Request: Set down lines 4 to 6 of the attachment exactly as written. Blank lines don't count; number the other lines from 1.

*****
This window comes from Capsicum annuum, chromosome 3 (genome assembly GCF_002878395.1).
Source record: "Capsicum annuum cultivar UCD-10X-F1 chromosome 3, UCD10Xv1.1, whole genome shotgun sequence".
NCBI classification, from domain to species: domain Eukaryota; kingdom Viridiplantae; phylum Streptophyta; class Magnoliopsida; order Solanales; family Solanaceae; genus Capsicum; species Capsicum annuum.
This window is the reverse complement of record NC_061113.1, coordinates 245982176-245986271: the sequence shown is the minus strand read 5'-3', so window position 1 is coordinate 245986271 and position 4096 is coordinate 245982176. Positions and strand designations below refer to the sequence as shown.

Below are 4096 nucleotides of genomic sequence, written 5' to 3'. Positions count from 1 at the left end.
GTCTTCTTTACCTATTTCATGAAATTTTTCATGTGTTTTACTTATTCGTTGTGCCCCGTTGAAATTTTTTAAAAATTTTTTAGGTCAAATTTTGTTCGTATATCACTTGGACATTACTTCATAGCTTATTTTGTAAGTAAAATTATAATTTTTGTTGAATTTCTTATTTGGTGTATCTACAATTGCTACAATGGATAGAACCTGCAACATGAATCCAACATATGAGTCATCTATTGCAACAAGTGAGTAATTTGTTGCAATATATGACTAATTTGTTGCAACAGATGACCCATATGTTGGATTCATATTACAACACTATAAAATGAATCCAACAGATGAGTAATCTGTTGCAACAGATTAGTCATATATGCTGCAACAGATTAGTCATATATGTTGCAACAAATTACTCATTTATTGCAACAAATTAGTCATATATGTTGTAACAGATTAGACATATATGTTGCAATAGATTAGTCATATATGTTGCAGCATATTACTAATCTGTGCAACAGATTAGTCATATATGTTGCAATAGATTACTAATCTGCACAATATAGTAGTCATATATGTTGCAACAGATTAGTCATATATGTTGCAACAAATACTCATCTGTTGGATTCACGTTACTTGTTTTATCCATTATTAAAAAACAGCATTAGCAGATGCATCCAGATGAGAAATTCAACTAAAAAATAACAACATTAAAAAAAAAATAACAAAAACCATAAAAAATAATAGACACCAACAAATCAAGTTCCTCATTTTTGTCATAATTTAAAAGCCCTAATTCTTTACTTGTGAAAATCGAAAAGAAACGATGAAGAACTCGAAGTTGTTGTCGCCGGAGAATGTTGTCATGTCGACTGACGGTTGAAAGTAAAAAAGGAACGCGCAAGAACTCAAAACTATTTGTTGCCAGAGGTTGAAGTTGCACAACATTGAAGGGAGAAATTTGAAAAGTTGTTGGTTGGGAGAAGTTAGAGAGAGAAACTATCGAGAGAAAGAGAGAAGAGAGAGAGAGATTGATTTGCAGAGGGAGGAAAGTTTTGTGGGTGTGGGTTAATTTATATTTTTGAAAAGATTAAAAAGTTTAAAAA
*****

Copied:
This window is the reverse complement of record NC_061113.1, coordinates 245982176-245986271: the sequence shown is the minus strand read 5'-3', so window position 1 is coordinate 245986271 and position 4096 is coordinate 245982176. Positions and strand designations below refer to the sequence as shown.

Below are 4096 nucleotides of genomic sequence, written 5' to 3'. Positions count from 1 at the left end.
GTCTTCTTTACCTATTTCATGAAATTTTTCATGTGTTTTACTTATTCGTTGTGCCCCGTTGAAATTTTTTAAAAATTTTTTAGGTCAAATTTTGTTCGTATATCACTTGGACATTACTTCATAGCTTATTTTGTAAGTAAAATTATAATTTTTGTTGAATTTCTTATTTGGTGTATCTACAATTGCTACAATGGATAGAACCTGCAACATGAATCCAACATATGAGTCATCTATTGCAACAAGTGAGTAATTTGTTGCAATATATGACTAATTTGTTGCAACAGATGACCCATATGTTGGATTCATATTACAACACTATAAAATGAATCCAACAGATGAGTAATCTGTTGCAACAGATTAGTCATATATGCTGCAACAGATTAGTCATATATGTTGCAACAAATTACTCATTTATTGCAACAAATTAGTCATATATGTTGTAACAGATTAGACATATATGTTGCAATAGATTAGTCATATATGTTGCAGCATATTACTAATCTGTGCAACAGATTAGTCATATATGTTGCAATAGATTACTAATCTGCACAATATAGTAGTCATATATGTTGCAACAGATTAGTCATATATGTTGCAACAAATACTCATCTGTTGGATTCACGTTACTTGTTTTATCCATTATTAAAAAACAGCATTAGCAGATGCATCCAGATGAGAAATTCAACTAAAAAATAACAACATTAAAAAAAAAATAACAAAAACCATAAAAAATAATAGACACCAACAAATCAAGTTCCTCATTTTTGTCATAATTTAAAAGCCCTAATTCTTTACTTGTGAAAATCGAAAAGAAACGATGAAGAACTCGAAGTTGTTGTCGCCGGAGAATGTTGTCATGTCGACTGACGGTTGAAAGTAAAAAAGGAACGCGCAAGAACTCAAAACTATTTGTTGCCAGAGGTTGAAGTTGCACAACATTGAAGGGAGAAATTTGAAAAGTTGTTGGTTGGGAGAAGTTAGAGAGAGAAACTATCGAGAGAAAGAGAGAAGAGAGAGAGAGATTGATTTGCAGAGGGAGGAAAGTTTTGTGGGTGTGGGTTAATTTATATTTTTGAAAAGATTAAAAAGTTTAAAAA